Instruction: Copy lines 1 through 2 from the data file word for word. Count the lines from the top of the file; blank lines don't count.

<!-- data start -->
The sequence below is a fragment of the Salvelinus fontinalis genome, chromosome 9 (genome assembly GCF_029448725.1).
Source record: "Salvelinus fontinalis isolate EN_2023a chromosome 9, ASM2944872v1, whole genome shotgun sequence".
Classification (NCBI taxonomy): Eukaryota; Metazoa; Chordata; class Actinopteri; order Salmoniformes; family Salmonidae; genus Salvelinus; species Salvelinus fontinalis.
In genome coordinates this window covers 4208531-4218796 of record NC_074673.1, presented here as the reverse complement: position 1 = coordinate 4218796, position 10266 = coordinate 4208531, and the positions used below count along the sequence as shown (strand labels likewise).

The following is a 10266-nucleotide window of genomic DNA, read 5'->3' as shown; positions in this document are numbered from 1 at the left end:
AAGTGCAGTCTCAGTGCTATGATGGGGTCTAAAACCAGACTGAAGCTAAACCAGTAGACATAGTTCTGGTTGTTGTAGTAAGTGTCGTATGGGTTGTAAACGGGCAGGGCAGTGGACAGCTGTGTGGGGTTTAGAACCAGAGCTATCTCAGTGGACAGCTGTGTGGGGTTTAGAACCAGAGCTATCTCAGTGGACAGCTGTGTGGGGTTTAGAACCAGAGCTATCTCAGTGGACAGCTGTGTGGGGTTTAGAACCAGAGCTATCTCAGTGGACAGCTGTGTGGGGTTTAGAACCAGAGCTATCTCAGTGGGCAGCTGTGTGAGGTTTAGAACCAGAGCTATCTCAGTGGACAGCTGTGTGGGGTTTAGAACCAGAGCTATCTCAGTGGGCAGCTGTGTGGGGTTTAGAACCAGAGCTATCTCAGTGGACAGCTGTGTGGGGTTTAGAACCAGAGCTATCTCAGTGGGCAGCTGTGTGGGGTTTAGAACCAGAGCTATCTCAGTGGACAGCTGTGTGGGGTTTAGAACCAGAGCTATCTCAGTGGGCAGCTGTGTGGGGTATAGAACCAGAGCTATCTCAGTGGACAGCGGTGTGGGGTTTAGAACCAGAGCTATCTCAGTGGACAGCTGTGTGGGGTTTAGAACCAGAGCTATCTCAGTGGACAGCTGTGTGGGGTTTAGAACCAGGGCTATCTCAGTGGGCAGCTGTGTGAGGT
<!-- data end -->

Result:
The sequence below is a fragment of the Salvelinus fontinalis genome, chromosome 9 (genome assembly GCF_029448725.1).
Source record: "Salvelinus fontinalis isolate EN_2023a chromosome 9, ASM2944872v1, whole genome shotgun sequence".